More changes for landlords - under the Privacy Act
Owning a residential investment property is a common way to growing your wealth in New Zealand. However, over the last few years the obligations on landlords have increased significantly, with requirements to ensure that the homes are healthy and warm, and changes to the residential tenancies act, which give more power to the tenants.
Another change has been announced recently, from the Privacy Commissioner who has outlined what landlords can and cannot ask potential tenants when they are interviewing tenants. This will give more power to the tenants, but it is important that landlords are aware of these obligations.
There are a number of resources available on the Privacy Commissioners website, but key changes are in what a landlord should not ask or collect as outlined below. If you have not been in the market for renting a property recently, you might be surprised at the things that landlords might be asking potential tenants now.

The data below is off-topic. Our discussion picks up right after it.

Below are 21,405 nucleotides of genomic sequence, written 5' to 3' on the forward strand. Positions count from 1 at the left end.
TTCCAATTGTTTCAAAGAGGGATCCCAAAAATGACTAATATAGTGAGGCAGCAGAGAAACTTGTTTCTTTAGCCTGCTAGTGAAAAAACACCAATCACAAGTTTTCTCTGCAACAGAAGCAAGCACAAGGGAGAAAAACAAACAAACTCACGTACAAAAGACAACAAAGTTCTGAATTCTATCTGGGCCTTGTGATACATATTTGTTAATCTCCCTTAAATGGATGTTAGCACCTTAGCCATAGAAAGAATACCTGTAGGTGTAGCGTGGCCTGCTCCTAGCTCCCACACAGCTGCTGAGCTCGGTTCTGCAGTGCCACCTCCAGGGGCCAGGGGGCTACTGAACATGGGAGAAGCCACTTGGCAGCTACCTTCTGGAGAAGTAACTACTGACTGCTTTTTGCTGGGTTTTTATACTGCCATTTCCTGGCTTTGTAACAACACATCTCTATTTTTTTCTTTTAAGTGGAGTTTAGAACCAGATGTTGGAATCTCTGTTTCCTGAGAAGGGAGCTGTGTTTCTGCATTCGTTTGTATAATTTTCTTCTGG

What should landlords not collect?
When selecting tenants, a landlord should never ask for:
• personal characteristics protected under the Human Rights Act:
o sex (including pregnancy or childbirth)
o relationship or family status
o political opinion or religious or ethical belief
o colour, race, or ethnicity (including nationality or citizenship) o physical or mental disability or illness
o age (other than whether the tenant is over 18)
o employment status (being unemployed, on a benefit or on ACC)
o sexual orientation or gender identity
• whether the tenants have experienced or are experiencing family violence
• tenants’ spending habits (e.g. bank statements showing transactions)
• employment history
• social media URLs.
Once the tenancy starts, there may occasionally be reasons for you to collect information about these matters. For example, you might ask about disability if it’s relevant to how you manage the tenancy or communicate with the tenant.
In exceptional circumstances, it could be okay to collect information about how tenants spend their money – for example, if a tenant wants to negotiate a rent reduction or repayment period.
These guidelines have been developed in relation to the Human Rights Act and more detail can be found in the document below and at https://www.privacy.org.nz/your-rights/renting.